However, having to find the silver lining doesn't mean we should view the cause of that silver lining as a rite of passage.
The only job that humanity is truly tasked with — the only thing that we can be certain of in regard to identifying some kind of universal purpose for existence at all — has only ever been to live in a way so that those who come after us don’t have to endure the adversities that we did, but are equipped to meet the new ones they encounter.
During our time here, all of us do what we have to do and play the roles we need to play in order for us to get to the next step, whatever that may be. We play the part of what the era calls for. What that looks like is different for all of us — but all that matters is having the self awareness to know how to meet the circumstances of our lives.
The idea isn’t to leave behind a world that is devoid of suffering; there will always be a cause for suffering. There will always be an adversity that bends and breaks our character and builds a new character in its place.
In your essay, and in this section, you are calling for the stagnation of progress and for turning a disability into a tradition to be passed down from generation to generation because you wouldn’t change your experience.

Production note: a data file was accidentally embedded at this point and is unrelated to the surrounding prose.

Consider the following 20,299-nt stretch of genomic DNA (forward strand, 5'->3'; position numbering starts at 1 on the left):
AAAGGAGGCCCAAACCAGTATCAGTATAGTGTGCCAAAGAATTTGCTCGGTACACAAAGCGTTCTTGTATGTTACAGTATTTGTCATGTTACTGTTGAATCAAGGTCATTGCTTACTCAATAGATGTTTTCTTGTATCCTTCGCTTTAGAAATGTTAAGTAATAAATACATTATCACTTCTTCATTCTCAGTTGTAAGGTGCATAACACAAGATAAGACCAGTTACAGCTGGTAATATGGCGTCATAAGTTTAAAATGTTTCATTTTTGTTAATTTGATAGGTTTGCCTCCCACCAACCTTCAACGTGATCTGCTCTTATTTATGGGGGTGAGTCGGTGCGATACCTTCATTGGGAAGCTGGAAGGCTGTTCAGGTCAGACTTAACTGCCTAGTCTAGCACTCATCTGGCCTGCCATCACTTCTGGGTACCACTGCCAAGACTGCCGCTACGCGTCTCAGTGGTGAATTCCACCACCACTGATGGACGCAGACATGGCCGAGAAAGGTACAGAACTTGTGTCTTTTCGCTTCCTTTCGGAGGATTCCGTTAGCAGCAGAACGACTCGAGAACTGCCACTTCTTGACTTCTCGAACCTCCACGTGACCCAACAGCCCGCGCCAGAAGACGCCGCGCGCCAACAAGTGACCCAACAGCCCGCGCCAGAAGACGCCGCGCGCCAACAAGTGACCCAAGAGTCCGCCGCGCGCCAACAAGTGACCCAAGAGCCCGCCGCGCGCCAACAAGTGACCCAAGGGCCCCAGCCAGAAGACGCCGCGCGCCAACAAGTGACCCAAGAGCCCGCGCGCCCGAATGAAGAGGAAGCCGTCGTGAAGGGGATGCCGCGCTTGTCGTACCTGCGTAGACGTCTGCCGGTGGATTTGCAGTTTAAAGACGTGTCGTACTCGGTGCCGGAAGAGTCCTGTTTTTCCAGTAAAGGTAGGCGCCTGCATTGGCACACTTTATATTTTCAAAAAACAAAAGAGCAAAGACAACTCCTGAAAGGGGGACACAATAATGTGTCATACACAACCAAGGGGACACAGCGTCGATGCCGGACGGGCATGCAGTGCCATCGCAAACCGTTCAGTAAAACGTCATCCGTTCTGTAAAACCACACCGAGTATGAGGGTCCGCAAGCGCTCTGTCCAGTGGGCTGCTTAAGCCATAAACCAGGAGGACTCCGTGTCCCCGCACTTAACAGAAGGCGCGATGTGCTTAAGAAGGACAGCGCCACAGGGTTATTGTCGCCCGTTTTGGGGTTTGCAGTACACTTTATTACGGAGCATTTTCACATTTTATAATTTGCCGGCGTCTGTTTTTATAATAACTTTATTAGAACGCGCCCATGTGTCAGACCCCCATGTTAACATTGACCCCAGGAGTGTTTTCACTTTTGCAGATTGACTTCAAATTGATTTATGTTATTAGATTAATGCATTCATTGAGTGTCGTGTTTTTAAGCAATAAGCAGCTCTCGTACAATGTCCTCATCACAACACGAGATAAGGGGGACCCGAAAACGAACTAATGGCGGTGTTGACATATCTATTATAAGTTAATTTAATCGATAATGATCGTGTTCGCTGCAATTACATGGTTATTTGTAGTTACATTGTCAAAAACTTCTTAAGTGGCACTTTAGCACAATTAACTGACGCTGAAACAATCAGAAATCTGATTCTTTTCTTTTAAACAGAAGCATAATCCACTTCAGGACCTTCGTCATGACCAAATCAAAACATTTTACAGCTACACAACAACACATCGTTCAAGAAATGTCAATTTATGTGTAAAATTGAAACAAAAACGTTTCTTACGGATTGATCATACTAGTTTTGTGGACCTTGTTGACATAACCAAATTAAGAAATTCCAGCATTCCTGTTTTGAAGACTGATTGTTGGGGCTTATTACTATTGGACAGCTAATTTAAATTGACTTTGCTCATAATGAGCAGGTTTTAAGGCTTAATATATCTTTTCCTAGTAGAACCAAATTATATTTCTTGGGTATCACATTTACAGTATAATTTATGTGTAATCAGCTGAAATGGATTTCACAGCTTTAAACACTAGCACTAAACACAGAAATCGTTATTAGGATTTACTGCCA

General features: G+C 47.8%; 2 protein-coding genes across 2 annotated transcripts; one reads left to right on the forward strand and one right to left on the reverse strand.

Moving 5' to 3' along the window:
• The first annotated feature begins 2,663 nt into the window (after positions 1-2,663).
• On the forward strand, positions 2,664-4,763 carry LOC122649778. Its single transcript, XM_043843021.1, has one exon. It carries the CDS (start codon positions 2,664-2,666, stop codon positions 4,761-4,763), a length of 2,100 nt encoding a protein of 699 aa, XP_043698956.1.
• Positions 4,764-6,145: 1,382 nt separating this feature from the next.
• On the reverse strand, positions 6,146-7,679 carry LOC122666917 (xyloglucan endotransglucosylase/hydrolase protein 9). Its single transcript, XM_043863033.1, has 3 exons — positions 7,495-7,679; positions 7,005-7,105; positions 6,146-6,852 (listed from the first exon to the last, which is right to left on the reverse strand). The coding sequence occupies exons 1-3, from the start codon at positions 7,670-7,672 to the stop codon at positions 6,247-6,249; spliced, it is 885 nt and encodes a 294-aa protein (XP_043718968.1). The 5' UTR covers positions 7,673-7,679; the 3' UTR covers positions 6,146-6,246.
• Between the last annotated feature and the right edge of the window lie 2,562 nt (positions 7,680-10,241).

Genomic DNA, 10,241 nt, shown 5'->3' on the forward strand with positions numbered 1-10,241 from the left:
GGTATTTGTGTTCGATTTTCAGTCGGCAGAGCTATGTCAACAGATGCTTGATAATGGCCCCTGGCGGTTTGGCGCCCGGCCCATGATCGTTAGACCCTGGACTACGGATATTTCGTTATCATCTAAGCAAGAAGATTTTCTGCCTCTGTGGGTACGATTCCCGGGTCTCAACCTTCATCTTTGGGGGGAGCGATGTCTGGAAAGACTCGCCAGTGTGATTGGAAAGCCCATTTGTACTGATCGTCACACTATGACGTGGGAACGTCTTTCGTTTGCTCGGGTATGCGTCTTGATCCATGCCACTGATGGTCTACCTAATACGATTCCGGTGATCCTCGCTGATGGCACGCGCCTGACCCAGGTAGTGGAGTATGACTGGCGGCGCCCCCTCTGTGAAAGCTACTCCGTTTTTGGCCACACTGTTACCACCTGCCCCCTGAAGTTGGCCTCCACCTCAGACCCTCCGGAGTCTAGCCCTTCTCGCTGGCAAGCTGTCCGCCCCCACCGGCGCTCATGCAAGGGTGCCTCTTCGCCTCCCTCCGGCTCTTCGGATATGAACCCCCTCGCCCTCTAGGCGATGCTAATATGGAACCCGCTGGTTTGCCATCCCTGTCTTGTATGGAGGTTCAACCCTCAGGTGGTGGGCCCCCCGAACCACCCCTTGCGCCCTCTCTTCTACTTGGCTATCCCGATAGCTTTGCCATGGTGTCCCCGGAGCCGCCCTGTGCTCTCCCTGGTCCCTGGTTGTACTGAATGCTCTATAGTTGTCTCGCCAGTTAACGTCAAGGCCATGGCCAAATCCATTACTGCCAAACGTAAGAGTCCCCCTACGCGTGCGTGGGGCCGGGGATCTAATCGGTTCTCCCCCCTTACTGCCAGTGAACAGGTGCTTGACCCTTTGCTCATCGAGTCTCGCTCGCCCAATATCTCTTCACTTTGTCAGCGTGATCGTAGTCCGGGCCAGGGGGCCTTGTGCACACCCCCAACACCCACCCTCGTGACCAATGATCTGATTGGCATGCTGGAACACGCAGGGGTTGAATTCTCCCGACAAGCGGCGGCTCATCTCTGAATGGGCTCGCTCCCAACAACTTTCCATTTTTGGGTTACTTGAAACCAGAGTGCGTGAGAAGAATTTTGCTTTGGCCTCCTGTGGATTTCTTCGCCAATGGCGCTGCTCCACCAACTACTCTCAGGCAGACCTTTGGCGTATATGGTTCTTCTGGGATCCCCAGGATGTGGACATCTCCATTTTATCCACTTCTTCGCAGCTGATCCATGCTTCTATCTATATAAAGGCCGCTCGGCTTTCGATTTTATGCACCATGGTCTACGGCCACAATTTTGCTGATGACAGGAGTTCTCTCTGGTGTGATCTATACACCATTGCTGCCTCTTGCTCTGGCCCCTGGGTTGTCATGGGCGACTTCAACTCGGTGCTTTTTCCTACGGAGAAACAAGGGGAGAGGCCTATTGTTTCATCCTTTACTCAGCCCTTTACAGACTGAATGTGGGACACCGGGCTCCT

You aren’t being required to partake in new treatments or cures — that’s the wonderful thing about living in a country that allows us to act on our own free will.
But truth be told, how dare you attempt to take away the opportunity for someone else to change their human experience.
10. I’m Not An Oracle. I Don’t Speak For All Disabled People. But I Can Tell You Definitively: A Cure Won’t Help Disabled People.
“I don’t speak for all visually impaired people, but a cure is not the answer to helping them — nor is a cure the answer to helping any other disabled person.”